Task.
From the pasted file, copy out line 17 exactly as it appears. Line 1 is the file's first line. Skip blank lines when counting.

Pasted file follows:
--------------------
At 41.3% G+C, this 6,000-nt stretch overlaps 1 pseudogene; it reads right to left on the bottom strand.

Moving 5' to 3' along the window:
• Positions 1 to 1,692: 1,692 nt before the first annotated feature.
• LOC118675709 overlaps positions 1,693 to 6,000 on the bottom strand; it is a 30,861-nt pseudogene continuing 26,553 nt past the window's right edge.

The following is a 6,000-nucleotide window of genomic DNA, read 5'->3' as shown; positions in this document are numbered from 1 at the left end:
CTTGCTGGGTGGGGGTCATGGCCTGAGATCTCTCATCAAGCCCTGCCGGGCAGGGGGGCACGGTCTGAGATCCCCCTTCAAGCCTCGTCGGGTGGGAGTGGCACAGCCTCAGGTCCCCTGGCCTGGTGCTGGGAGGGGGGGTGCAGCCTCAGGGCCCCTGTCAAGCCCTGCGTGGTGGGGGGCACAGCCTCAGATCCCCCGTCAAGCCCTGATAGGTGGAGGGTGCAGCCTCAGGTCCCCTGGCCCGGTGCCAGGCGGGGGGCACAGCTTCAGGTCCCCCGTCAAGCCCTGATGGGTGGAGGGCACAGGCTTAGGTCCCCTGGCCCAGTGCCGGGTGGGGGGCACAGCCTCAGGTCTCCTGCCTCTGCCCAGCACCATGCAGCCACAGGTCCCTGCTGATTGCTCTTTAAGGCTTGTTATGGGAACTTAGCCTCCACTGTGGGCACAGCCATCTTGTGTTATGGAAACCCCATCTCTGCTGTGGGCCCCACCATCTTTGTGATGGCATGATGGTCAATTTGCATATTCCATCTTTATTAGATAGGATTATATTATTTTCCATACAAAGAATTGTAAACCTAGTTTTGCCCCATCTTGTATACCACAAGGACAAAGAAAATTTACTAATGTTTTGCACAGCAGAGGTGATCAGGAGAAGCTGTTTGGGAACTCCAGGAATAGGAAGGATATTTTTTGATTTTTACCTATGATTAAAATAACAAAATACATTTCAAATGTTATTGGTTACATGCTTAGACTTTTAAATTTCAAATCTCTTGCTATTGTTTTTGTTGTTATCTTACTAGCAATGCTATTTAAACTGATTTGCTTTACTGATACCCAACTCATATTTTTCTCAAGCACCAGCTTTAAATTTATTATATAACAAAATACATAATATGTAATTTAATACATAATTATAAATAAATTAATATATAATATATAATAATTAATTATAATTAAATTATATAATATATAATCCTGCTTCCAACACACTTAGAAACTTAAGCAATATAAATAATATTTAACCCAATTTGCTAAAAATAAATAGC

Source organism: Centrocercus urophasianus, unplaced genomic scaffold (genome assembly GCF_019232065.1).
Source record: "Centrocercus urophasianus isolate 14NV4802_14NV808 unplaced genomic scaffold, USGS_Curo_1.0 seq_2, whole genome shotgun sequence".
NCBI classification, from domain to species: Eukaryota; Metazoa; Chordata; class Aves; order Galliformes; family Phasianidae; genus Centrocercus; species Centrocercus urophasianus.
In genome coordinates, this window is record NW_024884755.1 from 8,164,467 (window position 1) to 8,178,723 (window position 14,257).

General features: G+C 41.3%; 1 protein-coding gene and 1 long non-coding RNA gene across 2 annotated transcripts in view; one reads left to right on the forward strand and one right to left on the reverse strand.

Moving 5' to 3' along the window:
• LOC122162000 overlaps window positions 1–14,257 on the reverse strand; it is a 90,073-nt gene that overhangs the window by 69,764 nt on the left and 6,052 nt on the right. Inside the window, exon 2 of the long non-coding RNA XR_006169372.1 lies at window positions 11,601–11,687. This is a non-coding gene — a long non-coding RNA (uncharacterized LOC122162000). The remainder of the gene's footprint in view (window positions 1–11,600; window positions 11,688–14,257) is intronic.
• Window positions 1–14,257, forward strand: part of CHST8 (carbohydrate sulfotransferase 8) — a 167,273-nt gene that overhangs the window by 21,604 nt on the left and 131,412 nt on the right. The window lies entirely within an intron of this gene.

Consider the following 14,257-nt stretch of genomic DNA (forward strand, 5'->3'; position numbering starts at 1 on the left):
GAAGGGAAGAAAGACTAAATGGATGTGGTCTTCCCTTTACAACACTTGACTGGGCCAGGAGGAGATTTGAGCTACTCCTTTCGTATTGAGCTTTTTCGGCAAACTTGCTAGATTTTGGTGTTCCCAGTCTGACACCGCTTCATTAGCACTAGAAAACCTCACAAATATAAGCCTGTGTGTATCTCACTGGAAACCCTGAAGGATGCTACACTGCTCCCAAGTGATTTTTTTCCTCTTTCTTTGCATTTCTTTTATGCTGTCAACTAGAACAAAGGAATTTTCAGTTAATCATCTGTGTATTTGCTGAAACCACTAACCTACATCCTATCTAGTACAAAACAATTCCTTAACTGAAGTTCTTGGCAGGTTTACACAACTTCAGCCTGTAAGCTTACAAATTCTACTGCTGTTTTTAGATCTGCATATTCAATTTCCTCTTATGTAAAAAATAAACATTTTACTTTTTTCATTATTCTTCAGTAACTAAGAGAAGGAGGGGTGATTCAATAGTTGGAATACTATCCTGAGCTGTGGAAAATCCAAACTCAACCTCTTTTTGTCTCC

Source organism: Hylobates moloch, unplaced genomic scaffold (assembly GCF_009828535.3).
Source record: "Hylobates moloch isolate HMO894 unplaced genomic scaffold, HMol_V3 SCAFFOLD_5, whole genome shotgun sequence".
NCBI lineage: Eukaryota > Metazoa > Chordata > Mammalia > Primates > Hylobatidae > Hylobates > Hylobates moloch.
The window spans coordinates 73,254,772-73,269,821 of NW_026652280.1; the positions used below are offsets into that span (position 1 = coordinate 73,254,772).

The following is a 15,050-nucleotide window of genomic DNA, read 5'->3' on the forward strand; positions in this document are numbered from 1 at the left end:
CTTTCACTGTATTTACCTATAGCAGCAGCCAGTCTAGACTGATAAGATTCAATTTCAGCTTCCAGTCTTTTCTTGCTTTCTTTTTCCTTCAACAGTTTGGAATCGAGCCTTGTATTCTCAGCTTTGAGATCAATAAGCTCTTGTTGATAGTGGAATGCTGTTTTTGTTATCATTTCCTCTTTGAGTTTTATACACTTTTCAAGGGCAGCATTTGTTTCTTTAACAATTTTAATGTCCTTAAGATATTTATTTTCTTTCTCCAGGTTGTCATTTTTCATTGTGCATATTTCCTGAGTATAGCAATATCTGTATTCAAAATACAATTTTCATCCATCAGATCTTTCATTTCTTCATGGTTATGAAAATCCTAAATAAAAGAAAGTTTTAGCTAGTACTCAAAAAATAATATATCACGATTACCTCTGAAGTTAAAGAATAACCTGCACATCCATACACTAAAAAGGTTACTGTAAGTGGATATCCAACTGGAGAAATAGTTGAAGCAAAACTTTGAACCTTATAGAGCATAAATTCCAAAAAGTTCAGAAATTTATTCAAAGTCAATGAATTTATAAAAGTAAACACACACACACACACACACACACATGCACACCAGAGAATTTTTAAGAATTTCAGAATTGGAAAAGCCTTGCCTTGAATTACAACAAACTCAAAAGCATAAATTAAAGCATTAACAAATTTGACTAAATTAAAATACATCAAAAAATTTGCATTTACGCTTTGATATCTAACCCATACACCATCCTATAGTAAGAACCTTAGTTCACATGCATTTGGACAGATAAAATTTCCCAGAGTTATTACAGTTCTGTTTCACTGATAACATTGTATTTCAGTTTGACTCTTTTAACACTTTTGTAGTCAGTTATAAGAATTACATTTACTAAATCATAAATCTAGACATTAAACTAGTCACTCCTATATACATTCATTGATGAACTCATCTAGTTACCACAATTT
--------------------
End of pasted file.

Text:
Source organism: Hylobates moloch, unplaced genomic scaffold (assembly GCF_009828535.3).